In its "Procurement and Sales Survey," Greybeard explored the knowledge, experience and perceptions of executives from both functions through an online survey. Supply & Demand Chain Executive provided survey support for the project, as did Sales & Marketing Management magazine and the Procurement and Sales councils of the Manufacturers Alliance/MAPI. In all, 161 Procurement professionals and 106 Sales professionals shared their views through the survey.
The survey results revealed that both sides view the other as knowledgeable of market and company requirements. This seeming mutual respect, however, was not reflected elsewhere in the survey. For example, nine in ten (92 percent) of the Sales executives were skeptical of Procurement's willingness to share company requirements, business plans, processes, and product usage, including information regarding current forecasts/trends.
Conversely, the study also found that Sales views Procurement as being receptive to recommendations that have a positive impact on working capital and/or cash flow, but Procurement doesn't view Sales as capable of delivering these types of proposals.
TKO for TCO?
The survey findings also suggest that total cost of ownership (TCO) or total value (TV) is taking a backseat to price-only decisions. Greybeard attributes this, in part, to the tenor of the economic times, which have forced many companies into a defensive crouch and put a premium on delivering cost savings to the bottom line in the near term. However, here, too, the survey results reflect mistrust between Procurement and Sales.
"The results show Procurement isn't persuaded that Sales proposals are as attentive to TCO/TV as they should be," the report finds."More than half of the responses (51 percent) point to a neutral 'Sometimes.' 33 percent (Seldom and Never) show that it doesn't happen enough." On the other side of the fence, "Sales asserts that Procurement isn't interested in TCO, with a significant 77 percent (Disagree and Strongly Disagree) declaring that Procurement is more interested in price than TCO and/or Total Value."
Those findings should set off alarm signals with senior procurement executives who must now start thinking about how to start supporting their companies in an expanding, rather than shrinking, economy, says Jim Baehr (LinkedIn), a senior advisor with Greybeard. "The reality of being in a procurement organization is that price is an element, especially in times of duress," Baehr says. "But procurement executives need to recognize that as we move into a healthier economy, they need to start doing things differently, and they need to start thinking much more strategically."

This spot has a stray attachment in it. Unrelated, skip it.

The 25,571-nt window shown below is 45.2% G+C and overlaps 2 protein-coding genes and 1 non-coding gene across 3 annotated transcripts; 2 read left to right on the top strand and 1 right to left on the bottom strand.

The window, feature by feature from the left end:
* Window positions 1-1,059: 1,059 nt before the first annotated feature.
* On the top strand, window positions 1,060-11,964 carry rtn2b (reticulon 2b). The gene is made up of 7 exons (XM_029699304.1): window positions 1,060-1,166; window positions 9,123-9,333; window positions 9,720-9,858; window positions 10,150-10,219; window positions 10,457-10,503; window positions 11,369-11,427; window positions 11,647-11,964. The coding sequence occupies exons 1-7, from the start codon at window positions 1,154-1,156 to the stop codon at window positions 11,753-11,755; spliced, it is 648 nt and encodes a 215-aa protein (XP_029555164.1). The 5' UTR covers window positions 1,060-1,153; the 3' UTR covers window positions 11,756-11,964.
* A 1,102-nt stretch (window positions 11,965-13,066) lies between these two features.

The disconnect between Procurement and Sales extends to perceptions about the appropriate first point of contact when selling into a company. Procurement professionals are mostly neutral (46 percent) in their view of whether Sales professionals make Procurement the first point of contact for a sales call, with 29 percent believing that Sales frequently or always first calls on Procurement, 53 percent saying that sometimes happens, and 24 percent believing that it seldom or never happens.
In sharp contrast, 62 percent of Sales professionals do not accept Procurement as the "first point of contact." Another 21 percent are neutral (answering "sometimes") and only 17 percent agree that Procurement should be the point of entry into an organization. These numbers suggest that while Procurement believes that Sales respects Procurement as the "first point," the Sales numbers prove otherwise, pointing toward a belief that there are better places to start the selling process with a potential customer.
The full report on the survey can be found here.
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